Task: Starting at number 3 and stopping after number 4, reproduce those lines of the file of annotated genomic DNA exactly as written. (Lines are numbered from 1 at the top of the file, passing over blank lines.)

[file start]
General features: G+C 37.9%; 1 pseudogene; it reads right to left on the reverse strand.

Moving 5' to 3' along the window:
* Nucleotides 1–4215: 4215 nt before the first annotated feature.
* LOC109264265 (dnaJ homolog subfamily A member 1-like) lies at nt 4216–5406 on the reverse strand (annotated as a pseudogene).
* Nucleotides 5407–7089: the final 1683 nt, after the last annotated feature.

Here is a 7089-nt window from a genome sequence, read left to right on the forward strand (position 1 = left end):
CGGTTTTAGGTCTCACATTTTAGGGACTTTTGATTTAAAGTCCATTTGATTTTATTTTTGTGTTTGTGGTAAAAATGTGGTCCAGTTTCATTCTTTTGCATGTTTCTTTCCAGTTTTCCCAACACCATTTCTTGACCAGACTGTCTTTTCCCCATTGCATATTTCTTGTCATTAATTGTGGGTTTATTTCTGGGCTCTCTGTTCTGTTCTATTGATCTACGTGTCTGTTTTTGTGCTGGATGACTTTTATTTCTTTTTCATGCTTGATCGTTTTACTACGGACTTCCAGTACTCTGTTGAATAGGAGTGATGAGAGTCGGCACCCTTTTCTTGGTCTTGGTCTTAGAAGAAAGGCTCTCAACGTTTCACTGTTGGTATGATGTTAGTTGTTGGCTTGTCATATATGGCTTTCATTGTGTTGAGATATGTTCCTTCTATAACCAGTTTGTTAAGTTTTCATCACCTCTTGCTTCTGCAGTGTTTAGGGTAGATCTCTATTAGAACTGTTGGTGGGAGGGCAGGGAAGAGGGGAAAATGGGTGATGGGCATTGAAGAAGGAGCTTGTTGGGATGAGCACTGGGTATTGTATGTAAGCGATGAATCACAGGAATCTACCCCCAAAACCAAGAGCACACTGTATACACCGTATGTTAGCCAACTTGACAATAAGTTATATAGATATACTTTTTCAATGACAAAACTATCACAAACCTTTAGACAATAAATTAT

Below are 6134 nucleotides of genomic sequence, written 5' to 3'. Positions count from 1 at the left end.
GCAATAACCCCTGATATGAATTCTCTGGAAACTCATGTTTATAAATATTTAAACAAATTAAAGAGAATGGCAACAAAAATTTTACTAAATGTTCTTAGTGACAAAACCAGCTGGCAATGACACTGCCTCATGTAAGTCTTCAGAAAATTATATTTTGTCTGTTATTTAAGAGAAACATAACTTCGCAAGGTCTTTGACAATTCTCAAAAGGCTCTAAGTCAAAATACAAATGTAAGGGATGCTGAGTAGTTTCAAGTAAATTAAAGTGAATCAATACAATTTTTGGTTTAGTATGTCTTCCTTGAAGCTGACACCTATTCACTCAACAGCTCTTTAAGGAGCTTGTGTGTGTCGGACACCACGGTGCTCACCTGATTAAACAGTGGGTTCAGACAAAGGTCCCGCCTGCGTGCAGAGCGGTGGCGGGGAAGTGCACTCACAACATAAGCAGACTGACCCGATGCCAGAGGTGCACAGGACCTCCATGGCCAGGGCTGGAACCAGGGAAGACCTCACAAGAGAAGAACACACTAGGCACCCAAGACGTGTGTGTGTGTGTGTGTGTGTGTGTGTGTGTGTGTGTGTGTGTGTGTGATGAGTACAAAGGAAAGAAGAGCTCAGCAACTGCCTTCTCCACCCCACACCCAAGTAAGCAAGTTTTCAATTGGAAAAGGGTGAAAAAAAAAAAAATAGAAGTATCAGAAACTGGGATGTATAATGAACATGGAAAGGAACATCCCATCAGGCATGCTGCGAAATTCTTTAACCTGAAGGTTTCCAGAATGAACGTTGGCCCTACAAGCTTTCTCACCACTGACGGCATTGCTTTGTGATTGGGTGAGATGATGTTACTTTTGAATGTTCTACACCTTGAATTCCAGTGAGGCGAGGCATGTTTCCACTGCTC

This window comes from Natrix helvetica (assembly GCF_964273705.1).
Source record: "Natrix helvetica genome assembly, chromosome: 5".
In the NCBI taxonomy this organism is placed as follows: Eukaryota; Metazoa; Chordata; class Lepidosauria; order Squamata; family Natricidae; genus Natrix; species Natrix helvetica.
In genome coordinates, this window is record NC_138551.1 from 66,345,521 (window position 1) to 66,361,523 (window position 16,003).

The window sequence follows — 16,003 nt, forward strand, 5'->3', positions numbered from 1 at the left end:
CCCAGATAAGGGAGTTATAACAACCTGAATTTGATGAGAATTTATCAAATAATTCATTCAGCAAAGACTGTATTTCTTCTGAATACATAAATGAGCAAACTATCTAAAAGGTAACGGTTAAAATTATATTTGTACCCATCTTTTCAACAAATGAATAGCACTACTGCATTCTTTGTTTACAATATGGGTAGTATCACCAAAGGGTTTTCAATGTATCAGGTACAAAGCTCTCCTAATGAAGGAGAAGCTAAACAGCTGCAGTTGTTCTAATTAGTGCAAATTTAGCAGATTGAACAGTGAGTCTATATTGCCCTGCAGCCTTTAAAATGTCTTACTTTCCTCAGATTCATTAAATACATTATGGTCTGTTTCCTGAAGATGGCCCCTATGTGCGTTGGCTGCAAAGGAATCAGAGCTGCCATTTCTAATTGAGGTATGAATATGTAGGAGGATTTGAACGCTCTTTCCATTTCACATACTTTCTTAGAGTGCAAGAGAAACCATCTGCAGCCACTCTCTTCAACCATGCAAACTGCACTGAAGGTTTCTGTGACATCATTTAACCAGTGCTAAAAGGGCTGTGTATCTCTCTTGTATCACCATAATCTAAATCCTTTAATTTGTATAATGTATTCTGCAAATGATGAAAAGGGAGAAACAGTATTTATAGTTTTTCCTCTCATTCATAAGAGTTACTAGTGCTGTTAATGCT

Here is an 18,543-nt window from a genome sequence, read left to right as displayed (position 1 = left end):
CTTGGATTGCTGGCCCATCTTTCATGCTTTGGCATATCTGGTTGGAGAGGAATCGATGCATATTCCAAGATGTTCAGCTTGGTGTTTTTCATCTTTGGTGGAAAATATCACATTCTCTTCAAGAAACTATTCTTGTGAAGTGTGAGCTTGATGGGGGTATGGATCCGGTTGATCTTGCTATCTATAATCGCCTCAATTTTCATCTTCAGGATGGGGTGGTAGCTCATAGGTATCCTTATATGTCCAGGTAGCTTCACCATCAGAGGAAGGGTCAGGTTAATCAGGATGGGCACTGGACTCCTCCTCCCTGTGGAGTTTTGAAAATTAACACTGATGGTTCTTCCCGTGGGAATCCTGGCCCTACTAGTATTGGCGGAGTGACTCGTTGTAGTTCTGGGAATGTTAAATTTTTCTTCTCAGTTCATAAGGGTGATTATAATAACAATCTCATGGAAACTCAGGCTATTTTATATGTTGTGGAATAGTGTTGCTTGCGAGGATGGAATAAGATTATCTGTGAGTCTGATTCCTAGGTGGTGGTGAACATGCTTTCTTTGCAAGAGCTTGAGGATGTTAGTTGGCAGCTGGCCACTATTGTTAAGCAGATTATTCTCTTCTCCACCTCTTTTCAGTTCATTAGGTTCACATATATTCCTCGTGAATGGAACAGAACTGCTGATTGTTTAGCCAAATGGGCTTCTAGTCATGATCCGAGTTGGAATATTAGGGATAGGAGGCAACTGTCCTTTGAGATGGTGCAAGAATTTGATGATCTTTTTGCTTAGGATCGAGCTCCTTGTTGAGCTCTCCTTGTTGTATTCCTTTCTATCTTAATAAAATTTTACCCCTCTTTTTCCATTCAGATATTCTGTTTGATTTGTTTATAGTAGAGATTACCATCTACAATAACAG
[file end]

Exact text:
* Nucleotides 1–4215: 4215 nt before the first annotated feature.
* LOC109264265 (dnaJ homolog subfamily A member 1-like) lies at nt 4216–5406 on the reverse strand (annotated as a pseudogene).